Sex education allows campus betterment, studies show

McKenna Middleton | Opinion Editor

By Rewon Shimray | Staff Writer

The rhetoric behind the social movement #MeToo began with survivors of sexual violence stepping out and talking about their experiences.

Dr. Christopher Pieper, Baylor senior lecturer of sociology, has a study focus on social movements. Pieper said movements such as #MeToo and Time’s Up, which is “thought of as a solution-based, action-oriented next step in the #Metoo movement,” according to Time, would not have risen to their current level of visibility had it not been for the sexual assault scandals seen at universities.

“One of the things we’ve been noticing from the #MeToo movement and Time’s Up, and even now with the student walkout, is that the first step in social change … is always waking the population to the existence of a problem,” Pieper said.

Open conversations about sex, how it affects health and the prevalence of sexual assault, continue to be developed on Baylor’s campus.

“The awareness is finally cracking through, and it had to happen in a very awful way with a lot of victims and a lot of public notoriety. But sometimes that’s what it takes to foment the beginnings of change,” Pieper said. “I think what’s been done on this campus in the last year or so has been quick, large in scale and appropriate. I don’t think it’s adequate yet, but it’s far better than what most universities have done in response to such scandals.”

In 2016, Baylor was rated No. 132 out of 140 schools in a study conducted by Sperling’s Best Places measuring the sexual health resources and information available to students in U.S. colleges. Factors included in the case were the quality of sexual health content on its website, contraceptive and condom availability, HIV and STI testing on-site and sexual health education programs.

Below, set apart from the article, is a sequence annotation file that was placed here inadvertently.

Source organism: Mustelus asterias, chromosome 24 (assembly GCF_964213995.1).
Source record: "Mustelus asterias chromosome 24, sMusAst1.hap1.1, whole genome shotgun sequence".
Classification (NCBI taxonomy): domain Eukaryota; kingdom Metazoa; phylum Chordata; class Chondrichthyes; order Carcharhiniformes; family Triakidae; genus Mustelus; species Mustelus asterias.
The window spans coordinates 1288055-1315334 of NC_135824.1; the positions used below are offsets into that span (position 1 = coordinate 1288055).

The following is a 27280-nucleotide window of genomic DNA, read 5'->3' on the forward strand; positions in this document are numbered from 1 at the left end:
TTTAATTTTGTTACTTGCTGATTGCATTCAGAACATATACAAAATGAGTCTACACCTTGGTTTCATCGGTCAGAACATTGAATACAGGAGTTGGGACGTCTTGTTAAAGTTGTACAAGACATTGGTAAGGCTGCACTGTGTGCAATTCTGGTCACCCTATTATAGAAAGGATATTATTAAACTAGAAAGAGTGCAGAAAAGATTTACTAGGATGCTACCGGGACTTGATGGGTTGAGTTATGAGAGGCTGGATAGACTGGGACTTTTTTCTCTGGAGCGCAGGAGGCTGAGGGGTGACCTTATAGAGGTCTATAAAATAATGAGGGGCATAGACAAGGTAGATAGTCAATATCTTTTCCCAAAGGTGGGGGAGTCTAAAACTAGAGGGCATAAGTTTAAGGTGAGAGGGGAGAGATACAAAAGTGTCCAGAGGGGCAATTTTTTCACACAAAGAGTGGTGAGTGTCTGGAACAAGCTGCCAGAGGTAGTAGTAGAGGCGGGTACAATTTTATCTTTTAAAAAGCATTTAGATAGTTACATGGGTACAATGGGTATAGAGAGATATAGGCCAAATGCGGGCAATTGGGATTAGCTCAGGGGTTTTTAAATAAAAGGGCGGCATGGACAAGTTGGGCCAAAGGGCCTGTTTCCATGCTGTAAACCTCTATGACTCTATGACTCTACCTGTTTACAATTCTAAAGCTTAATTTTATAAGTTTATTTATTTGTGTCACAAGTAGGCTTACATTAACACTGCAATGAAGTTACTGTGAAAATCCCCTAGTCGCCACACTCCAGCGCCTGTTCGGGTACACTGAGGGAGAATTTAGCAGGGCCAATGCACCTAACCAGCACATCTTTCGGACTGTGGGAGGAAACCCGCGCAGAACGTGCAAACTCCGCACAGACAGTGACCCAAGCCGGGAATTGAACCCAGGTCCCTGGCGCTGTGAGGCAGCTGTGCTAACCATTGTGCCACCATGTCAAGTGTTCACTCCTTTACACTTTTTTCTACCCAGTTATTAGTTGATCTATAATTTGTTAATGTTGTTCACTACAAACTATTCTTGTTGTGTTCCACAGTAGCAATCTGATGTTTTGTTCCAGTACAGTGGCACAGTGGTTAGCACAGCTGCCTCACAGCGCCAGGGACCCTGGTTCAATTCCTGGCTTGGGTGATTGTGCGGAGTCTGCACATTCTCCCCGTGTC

Baylor released a document describing its completion of 105 recommendations from Pepper Hamilton, the law firm that investigated its sexual assault cases, on Nov. 3, 2017. Within the document, Baylor reported making changes to its Counseling Center as well as to Title IX offices and training.

Baylor released a document describing its completion of 105 recommendations from Pepper Hamilton, the law firm that investigated its sexual assault cases, on Nov. 3, 2017. Within the document, Baylor reported making changes to its Counseling Center as well as to Title IX offices and training.

According to the report, the Counseling Center’s clinical full-time employees have more than doubled in size from 10.5 to 22.5, and the entire staff is required to complete training on how to treat students after a sexual assault or other traumatic event. The Counseling Center website has a page for Sexual Assault and Interpersonal Violence that provides suggestions for survivors, parents and friends. The webpage also include links to Baylor’s Title IX page and Advocacy Center website.

In regard to the Title IX Office, the report said Baylor invested $4 million into hiring new staff and making the office more accessible. Members of Baylor faculty that were in positions of “senior leadership” also received training, according to the report.